Can the Finnish Way to Reduce Homelessness Work in Canada? The Limits of Power Resource Approaches in a Time of Economic Crisis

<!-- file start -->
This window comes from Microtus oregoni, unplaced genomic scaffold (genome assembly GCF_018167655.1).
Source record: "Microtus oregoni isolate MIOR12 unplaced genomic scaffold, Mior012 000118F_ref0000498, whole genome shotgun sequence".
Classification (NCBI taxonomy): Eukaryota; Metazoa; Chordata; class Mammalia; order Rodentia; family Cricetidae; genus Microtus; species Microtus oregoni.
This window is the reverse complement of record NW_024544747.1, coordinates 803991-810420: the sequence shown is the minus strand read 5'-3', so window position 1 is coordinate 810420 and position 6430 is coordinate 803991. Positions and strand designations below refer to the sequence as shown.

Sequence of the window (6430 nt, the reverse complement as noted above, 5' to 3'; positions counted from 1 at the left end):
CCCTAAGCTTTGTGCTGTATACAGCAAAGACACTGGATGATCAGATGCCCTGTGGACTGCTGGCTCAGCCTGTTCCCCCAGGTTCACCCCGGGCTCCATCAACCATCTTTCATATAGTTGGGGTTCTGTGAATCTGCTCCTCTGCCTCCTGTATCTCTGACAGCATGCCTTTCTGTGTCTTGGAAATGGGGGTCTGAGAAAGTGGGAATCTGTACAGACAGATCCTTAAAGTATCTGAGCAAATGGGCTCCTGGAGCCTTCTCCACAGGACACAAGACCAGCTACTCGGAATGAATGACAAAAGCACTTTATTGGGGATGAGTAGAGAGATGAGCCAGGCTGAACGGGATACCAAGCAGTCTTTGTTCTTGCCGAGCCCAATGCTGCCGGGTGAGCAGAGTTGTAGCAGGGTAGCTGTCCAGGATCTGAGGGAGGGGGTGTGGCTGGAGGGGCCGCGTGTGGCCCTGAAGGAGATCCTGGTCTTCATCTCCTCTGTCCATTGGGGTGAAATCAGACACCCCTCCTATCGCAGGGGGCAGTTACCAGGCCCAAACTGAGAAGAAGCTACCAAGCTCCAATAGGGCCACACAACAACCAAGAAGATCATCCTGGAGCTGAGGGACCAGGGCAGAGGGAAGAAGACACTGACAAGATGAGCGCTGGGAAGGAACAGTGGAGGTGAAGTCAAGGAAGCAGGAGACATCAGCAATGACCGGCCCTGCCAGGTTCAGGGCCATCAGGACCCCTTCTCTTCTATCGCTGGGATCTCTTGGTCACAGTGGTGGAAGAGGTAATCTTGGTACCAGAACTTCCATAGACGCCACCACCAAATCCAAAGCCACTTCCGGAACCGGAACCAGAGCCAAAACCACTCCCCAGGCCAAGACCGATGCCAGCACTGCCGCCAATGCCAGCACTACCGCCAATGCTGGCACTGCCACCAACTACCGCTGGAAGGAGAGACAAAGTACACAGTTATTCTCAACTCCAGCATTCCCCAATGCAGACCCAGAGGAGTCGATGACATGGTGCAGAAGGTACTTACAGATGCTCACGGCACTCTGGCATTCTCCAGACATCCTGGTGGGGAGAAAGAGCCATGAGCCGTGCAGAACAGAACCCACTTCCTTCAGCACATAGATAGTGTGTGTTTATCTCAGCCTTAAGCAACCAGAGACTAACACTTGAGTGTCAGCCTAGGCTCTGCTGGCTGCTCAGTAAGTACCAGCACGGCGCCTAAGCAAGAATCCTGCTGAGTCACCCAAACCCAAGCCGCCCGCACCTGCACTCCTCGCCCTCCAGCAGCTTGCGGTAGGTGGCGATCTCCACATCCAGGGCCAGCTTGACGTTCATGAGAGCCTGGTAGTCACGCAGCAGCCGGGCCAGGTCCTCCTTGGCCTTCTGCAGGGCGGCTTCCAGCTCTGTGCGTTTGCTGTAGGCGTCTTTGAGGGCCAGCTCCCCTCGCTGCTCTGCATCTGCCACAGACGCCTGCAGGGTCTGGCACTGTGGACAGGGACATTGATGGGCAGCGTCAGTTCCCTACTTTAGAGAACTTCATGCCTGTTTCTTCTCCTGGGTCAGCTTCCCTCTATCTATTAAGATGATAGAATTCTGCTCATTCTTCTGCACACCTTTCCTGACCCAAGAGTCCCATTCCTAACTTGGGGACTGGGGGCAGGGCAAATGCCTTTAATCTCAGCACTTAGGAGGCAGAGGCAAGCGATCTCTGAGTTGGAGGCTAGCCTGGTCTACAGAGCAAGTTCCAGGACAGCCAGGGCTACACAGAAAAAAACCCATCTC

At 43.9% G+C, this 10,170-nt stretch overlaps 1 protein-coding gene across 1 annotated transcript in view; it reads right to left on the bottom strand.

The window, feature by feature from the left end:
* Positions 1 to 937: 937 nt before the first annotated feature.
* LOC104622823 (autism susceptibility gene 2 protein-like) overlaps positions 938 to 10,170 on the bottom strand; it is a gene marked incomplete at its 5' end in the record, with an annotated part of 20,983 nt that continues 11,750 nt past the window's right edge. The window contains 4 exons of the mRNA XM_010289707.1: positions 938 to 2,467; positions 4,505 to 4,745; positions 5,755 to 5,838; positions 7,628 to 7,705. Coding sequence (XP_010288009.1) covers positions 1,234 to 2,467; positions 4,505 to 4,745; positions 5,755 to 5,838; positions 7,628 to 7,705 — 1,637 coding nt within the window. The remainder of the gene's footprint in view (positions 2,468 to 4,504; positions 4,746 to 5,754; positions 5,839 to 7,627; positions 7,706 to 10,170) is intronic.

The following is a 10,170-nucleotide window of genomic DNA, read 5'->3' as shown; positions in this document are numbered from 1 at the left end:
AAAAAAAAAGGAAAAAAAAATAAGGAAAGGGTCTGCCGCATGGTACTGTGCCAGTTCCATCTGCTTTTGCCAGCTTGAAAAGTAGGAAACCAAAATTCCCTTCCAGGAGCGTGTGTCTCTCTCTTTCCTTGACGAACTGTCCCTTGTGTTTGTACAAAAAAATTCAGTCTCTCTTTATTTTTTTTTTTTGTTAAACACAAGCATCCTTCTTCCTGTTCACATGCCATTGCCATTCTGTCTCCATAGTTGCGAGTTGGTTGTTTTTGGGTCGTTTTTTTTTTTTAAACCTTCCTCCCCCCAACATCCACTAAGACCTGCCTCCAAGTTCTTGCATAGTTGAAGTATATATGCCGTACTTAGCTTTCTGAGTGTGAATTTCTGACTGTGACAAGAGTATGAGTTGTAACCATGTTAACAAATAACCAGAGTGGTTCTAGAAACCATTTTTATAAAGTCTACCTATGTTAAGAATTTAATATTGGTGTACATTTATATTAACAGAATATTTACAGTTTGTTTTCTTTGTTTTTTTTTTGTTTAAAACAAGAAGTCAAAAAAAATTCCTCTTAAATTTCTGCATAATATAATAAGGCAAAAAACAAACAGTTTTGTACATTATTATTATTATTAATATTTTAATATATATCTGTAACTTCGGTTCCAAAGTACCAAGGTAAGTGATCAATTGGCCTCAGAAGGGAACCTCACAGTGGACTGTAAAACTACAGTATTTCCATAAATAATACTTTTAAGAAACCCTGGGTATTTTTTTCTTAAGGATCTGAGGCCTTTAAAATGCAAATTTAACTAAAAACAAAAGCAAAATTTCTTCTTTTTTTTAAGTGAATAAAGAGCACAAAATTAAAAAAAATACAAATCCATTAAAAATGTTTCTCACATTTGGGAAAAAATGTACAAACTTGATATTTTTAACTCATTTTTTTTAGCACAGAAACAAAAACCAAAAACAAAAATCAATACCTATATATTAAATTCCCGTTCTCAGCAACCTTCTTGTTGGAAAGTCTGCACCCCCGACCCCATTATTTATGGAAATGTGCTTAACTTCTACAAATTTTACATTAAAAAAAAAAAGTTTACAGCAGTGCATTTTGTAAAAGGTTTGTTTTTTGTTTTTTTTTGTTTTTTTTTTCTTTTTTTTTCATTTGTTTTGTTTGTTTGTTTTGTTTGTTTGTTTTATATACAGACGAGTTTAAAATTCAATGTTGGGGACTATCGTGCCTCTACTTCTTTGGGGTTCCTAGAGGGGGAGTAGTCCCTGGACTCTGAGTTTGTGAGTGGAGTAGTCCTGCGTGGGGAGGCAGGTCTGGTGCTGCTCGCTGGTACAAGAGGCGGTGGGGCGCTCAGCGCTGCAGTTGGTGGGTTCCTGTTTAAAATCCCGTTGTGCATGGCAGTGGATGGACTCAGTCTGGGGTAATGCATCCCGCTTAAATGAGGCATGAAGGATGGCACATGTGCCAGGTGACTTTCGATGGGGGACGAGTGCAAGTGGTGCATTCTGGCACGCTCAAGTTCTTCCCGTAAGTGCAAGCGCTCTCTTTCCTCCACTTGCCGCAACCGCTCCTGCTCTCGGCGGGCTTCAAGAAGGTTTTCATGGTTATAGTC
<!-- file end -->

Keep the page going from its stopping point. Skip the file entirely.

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AbstractWidespread homelessness is at crisis levels amongst advanced capitalist nations, indicating that the promise of neoliberal prosperity is deeply flawed. While Canada’s Liberal tradition is ineffective in combatting homelessness, Finland, a Social Democratic tradition, has successfully decreased its homeless population. This research paper evaluates the possibility of policy adoption between liberal and social democratic traditions to reduce homelessness by employing a political-economy-informed, comparative welfare state analysis. I argue that we must proceed with caution as policies do not always travel well because of the varying political and economic contexts arising from the histories of class struggle. I also argue that policies to solve homelessness are relatively limited because of the crisis-prone and contradictory nature of capitalism and the subsequent welfare state. My findings suggest that Finland’s robust working-class power resources, expressed in parliamentary and extra-parliamentary power, have been vital in homelessness reduction policy development but will inevitably meet their limits.
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